Clear Harbor employee fined $15, 000

Chief Magistrate, Her Honor, Tamara Gill has imposed a $15, 000 fine on 25-year old Chierenzie Phillip of Fontenoy who was convicted of three counts of Identity Theft.

Former Clear Harbor employee Chierenzie Phillip receives non-custodial sentence for identity theft crimes

Phillip was given five months to pay the money and in default serve a 12-month sentence at the Richmond Hill Prison.

The St. George woman pleaded guilty to the offenses at the St. George’s No. 1 Magistrate’s Court on July 4, before Chief Magistrate, Her Honor, Tamara Gill, who remanded her to the prison to await sentencing, which was handed down last week Thursday.

The first-time offender was charged under the Electronic Crimes Act and faced a maximum sentence of 9 years and fines in excess of $100, 000 for the offenses, which were committed on November 2, 2016, March 5, and 6, 2017.

The offences were reportedly committed against three customers of the Clear Habor Call Centre in Grand Anse, St. George, where she was employed as a customer sales representative, attached to a health store in North Dakota, since September 2016.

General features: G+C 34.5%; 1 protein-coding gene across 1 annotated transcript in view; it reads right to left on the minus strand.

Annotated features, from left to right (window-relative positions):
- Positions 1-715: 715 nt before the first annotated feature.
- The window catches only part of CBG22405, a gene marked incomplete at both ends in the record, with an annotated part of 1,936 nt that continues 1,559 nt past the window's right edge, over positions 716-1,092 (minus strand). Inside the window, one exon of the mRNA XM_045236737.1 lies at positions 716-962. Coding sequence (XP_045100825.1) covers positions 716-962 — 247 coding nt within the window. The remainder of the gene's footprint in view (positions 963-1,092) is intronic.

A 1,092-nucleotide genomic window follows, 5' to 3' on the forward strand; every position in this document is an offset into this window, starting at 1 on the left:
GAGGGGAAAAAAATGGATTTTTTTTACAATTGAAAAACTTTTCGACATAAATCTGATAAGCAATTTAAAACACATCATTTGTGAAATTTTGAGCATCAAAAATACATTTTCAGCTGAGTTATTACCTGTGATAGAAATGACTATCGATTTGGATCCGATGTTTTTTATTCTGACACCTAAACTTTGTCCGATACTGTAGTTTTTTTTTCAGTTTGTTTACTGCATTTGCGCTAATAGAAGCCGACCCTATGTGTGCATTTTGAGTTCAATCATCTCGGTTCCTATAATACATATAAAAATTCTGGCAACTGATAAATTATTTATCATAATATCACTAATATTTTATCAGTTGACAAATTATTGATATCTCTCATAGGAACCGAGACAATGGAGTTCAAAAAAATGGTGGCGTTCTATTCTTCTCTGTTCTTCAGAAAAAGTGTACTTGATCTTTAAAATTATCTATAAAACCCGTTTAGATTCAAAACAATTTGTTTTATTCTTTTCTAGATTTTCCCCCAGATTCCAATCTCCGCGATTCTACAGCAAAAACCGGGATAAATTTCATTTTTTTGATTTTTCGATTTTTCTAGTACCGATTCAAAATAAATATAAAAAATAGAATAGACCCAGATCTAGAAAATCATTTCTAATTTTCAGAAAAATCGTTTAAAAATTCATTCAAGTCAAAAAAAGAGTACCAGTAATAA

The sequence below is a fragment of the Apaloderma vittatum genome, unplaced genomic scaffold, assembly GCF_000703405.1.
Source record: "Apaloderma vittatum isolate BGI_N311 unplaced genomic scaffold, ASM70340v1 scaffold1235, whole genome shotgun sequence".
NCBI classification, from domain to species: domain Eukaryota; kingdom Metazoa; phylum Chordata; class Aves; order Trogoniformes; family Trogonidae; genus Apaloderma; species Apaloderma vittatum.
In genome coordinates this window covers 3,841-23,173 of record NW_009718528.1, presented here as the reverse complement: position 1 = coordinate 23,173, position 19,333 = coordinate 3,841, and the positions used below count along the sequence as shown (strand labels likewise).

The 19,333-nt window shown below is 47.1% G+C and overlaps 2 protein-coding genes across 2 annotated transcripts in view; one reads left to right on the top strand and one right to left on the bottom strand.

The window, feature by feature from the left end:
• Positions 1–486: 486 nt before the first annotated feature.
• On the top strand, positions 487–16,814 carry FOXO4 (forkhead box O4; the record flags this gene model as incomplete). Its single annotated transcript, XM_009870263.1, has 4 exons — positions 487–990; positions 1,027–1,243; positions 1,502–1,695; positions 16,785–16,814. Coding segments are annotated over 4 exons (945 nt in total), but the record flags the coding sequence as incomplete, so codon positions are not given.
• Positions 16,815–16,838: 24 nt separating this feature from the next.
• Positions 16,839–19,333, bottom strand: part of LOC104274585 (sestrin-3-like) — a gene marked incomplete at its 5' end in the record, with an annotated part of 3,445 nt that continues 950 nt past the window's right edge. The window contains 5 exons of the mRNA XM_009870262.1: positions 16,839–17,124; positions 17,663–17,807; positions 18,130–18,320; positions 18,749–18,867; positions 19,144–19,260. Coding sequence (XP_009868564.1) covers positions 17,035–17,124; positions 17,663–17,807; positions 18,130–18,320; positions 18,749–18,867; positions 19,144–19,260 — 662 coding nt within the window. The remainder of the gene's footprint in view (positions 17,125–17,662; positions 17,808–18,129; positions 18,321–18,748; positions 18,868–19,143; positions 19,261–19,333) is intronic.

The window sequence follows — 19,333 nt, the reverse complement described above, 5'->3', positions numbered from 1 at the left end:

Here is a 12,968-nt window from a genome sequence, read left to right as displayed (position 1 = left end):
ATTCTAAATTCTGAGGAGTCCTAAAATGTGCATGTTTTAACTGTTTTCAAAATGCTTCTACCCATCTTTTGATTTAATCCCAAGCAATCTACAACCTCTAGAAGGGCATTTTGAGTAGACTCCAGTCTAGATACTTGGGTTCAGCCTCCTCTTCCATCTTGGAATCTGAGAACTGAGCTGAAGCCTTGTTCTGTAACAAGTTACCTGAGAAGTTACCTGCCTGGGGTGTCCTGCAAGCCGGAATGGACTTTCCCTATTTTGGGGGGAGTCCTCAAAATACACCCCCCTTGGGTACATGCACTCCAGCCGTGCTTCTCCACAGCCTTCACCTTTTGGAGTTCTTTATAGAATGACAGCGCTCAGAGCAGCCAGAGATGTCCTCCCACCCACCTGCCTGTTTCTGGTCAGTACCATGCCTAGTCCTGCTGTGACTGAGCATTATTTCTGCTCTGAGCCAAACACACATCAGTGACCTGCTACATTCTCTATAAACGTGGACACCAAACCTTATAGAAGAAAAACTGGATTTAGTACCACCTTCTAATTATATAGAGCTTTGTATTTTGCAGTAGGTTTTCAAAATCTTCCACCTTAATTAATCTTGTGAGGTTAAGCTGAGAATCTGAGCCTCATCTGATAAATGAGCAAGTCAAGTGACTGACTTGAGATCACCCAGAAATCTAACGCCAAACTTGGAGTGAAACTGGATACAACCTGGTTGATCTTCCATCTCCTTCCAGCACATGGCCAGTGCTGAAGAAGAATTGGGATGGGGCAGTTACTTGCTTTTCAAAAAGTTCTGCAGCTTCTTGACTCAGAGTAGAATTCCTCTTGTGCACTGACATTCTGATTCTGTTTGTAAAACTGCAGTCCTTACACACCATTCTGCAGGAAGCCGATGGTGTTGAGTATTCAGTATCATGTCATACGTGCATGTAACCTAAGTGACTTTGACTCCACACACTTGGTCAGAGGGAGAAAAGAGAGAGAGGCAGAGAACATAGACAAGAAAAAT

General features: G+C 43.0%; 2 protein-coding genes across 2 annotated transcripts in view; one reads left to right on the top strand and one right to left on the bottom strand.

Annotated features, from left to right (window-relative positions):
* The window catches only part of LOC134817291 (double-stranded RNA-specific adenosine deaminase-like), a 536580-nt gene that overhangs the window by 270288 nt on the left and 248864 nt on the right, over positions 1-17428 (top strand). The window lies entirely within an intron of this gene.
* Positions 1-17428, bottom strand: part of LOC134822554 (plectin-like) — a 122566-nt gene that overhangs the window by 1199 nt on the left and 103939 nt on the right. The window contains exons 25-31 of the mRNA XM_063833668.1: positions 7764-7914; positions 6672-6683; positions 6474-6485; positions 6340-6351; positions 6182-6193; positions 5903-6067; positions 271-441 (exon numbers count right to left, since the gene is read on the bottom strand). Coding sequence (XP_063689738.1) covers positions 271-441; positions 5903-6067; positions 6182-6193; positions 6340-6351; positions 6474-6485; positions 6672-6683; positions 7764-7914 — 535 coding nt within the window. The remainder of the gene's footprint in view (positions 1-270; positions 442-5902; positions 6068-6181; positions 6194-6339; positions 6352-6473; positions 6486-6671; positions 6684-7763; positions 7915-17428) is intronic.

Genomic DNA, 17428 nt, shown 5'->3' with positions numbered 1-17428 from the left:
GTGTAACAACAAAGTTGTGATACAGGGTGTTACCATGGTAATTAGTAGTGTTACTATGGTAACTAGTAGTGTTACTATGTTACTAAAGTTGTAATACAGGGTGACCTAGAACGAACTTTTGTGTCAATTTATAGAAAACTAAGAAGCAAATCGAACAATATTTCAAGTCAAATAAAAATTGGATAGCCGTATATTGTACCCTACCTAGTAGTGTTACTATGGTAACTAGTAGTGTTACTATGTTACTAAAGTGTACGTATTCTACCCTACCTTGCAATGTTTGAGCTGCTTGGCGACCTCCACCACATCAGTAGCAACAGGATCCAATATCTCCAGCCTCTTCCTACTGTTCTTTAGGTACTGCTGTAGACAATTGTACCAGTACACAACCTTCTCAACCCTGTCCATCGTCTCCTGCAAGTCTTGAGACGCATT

Phillip who was placed in a position of trust to help Clear Harbor customers purchase items online, was arrested on March 17, after investigations by the company’s human resource manager, revealed that she had fraudulently used the credit card information of at least three customers in the United States to purchase personal items online, amounting to US$750.00.

In handing down the sentence, Chief Magistrate Gill turned down a request by Phillip’s attorney, Francis Williams, for the conviction to be struck off her record.




The attorney had begged for leniency on Phillip’s behalf when she made her first court appearance.

Williams told the court that his client had acknowledged her mistake and wanted to make good with her life by pursuing higher education through St. George’s University (SGU).

He said that a conviction against her name would only tarnish that dream and drew the court’s attention to the lifetime implications of the conviction.

The Chief Magistrate pointed to the seriousness of the offense, noting that identity theft is a first for Grenada and the region, a crime that could have serious implications, not only for the company but also the country.

Outraged family members did everything possible to prevent the media from taking photos of the convicted woman as she exited the courtroom after the sentence was handed down.

Her mother who was present for the hearing helped to cover the daughter’s face with a piece of clothing.

“Doh take no picture of me dam child,” the mother shouted at reporters.

That’s not news,” she added as they left the compound and headed straight to the entrance of a store directly across the street, where they were picked up by a vehicle within minutes.

“Bounce their (the media workers) a…s, the mother was heard shouting as the vehicle drove off.

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